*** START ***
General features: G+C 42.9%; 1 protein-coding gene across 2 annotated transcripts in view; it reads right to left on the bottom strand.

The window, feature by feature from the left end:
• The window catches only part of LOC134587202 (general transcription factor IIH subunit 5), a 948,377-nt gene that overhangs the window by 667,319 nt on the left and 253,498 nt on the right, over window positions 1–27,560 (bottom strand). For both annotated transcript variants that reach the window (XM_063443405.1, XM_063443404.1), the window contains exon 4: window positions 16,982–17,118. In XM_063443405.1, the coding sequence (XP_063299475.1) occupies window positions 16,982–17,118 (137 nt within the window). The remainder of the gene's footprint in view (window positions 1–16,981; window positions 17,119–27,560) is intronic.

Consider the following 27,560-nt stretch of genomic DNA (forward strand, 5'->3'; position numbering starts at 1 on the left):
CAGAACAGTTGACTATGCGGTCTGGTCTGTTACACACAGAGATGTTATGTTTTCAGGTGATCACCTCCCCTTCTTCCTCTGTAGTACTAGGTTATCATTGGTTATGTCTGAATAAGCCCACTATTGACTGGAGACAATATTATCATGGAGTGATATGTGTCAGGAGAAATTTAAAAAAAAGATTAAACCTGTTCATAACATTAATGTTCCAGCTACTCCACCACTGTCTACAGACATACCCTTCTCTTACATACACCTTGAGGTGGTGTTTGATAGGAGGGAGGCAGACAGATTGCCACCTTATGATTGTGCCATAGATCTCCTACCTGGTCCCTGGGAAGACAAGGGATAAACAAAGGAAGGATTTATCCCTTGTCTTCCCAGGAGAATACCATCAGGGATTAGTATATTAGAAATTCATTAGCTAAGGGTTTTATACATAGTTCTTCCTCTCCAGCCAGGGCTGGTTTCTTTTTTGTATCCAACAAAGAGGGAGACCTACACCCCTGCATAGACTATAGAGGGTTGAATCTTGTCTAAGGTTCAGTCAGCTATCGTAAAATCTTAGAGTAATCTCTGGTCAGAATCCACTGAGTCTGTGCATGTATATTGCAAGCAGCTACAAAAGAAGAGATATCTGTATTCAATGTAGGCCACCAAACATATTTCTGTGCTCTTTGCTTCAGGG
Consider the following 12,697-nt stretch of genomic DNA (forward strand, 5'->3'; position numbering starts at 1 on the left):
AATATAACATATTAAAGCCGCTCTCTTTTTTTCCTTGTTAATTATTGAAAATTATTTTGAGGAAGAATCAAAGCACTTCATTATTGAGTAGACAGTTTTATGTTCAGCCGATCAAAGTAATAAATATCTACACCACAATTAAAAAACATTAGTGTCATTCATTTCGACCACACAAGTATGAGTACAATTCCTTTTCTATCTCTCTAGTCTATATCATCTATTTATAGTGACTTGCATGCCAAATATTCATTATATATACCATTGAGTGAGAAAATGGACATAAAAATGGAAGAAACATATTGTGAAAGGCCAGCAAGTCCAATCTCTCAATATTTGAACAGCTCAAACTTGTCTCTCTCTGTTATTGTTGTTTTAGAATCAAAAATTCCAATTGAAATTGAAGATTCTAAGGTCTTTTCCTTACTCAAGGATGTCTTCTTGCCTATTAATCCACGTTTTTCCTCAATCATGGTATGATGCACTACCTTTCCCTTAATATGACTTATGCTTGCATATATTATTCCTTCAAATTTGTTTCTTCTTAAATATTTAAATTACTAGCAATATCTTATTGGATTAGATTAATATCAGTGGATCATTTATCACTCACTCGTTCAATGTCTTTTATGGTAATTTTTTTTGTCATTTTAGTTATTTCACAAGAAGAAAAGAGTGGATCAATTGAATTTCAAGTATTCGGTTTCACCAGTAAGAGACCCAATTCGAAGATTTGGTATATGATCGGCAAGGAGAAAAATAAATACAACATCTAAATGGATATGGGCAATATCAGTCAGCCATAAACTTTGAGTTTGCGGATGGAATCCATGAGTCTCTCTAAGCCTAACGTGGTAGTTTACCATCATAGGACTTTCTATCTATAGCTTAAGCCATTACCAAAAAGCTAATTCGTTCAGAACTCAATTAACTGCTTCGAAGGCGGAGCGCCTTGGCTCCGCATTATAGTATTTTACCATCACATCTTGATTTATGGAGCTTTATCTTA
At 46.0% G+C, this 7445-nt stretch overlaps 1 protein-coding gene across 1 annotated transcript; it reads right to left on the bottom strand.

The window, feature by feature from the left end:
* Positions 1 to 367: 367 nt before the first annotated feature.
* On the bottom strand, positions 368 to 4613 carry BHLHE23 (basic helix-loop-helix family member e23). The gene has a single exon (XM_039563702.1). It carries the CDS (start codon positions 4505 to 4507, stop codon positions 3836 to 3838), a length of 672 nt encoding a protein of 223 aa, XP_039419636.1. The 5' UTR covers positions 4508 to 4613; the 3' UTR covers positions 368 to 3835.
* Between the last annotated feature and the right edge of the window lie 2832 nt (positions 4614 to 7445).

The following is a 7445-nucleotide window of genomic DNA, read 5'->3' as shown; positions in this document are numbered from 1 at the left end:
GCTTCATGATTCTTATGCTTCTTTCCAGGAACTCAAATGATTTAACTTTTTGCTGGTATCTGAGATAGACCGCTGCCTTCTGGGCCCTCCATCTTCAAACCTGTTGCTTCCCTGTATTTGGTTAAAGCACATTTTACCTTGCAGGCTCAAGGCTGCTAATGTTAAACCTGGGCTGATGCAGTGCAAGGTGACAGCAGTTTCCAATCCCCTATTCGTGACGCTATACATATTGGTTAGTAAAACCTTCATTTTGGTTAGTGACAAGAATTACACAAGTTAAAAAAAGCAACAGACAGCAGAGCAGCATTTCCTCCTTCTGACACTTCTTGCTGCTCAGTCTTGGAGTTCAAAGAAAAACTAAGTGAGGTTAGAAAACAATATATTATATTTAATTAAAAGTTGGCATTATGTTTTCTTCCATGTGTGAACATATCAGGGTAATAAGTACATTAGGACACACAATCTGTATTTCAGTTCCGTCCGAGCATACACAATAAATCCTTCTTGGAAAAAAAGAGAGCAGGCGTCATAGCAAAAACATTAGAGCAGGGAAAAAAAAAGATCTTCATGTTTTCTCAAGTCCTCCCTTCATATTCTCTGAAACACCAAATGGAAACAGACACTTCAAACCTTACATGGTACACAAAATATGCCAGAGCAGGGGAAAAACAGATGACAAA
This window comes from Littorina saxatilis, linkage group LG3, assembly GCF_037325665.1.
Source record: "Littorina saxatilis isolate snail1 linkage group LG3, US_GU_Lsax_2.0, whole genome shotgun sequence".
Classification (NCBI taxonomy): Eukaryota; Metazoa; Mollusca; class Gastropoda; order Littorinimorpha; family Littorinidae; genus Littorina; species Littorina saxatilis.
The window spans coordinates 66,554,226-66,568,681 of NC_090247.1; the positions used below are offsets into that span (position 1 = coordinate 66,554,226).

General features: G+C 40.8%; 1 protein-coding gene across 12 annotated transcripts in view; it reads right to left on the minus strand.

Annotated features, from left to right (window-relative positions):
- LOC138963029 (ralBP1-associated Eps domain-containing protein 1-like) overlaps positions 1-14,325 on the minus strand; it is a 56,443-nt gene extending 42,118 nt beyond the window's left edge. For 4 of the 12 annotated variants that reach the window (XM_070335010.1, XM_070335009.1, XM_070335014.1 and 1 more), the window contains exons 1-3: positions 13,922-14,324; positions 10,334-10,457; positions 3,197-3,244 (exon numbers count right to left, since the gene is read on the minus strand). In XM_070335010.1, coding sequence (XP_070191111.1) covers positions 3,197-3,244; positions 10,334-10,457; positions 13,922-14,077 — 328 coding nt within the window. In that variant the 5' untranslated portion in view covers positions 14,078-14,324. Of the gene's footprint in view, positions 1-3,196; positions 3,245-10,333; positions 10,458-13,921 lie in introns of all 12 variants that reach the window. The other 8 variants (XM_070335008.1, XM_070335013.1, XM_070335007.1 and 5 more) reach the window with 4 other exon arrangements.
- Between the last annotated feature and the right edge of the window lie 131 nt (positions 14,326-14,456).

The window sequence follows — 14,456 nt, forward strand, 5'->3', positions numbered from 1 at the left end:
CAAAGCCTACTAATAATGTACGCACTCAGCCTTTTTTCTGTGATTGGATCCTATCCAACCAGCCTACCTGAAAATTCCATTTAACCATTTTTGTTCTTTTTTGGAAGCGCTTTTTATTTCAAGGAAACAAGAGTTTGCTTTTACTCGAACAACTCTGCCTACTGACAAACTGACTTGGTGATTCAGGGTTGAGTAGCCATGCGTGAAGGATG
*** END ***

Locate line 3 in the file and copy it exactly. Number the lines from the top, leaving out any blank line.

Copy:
• The window catches only part of LOC134587202 (general transcription factor IIH subunit 5), a 948,377-nt gene that overhangs the window by 667,319 nt on the left and 253,498 nt on the right, over window positions 1–27,560 (bottom strand). For both annotated transcript variants that reach the window (XM_063443405.1, XM_063443404.1), the window contains exon 4: window positions 16,982–17,118. In XM_063443405.1, the coding sequence (XP_063299475.1) occupies window positions 16,982–17,118 (137 nt within the window). The remainder of the gene's footprint in view (window positions 1–16,981; window positions 17,119–27,560) is intronic.